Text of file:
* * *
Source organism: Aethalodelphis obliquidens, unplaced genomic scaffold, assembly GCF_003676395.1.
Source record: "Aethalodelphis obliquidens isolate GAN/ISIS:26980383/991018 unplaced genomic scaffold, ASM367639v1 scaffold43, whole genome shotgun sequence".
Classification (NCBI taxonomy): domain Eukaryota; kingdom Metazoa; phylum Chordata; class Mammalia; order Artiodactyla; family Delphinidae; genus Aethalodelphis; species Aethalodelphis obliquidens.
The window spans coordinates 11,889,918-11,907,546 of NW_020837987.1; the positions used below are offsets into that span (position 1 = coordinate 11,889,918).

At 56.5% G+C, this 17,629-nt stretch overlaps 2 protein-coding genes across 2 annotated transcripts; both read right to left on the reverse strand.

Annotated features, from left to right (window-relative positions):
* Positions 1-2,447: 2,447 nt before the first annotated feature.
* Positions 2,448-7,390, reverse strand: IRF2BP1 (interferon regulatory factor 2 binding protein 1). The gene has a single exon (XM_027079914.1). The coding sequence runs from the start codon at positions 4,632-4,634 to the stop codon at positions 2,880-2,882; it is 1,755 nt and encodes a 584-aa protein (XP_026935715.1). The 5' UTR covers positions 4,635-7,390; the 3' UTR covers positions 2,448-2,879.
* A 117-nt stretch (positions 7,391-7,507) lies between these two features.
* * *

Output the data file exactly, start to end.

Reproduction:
Source organism: Aethalodelphis obliquidens, unplaced genomic scaffold, assembly GCF_003676395.1.
Source record: "Aethalodelphis obliquidens isolate GAN/ISIS:26980383/991018 unplaced genomic scaffold, ASM367639v1 scaffold43, whole genome shotgun sequence".
Classification (NCBI taxonomy): domain Eukaryota; kingdom Metazoa; phylum Chordata; class Mammalia; order Artiodactyla; family Delphinidae; genus Aethalodelphis; species Aethalodelphis obliquidens.
The window spans coordinates 11,889,918-11,907,546 of NW_020837987.1; the positions used below are offsets into that span (position 1 = coordinate 11,889,918).

At 56.5% G+C, this 17,629-nt stretch overlaps 2 protein-coding genes across 2 annotated transcripts; both read right to left on the reverse strand.

Annotated features, from left to right (window-relative positions):
* Positions 1-2,447: 2,447 nt before the first annotated feature.
* Positions 2,448-7,390, reverse strand: IRF2BP1 (interferon regulatory factor 2 binding protein 1). The gene has a single exon (XM_027079914.1). The coding sequence runs from the start codon at positions 4,632-4,634 to the stop codon at positions 2,880-2,882; it is 1,755 nt and encodes a 584-aa protein (XP_026935715.1). The 5' UTR covers positions 4,635-7,390; the 3' UTR covers positions 2,448-2,879.
* A 117-nt stretch (positions 7,391-7,507) lies between these two features.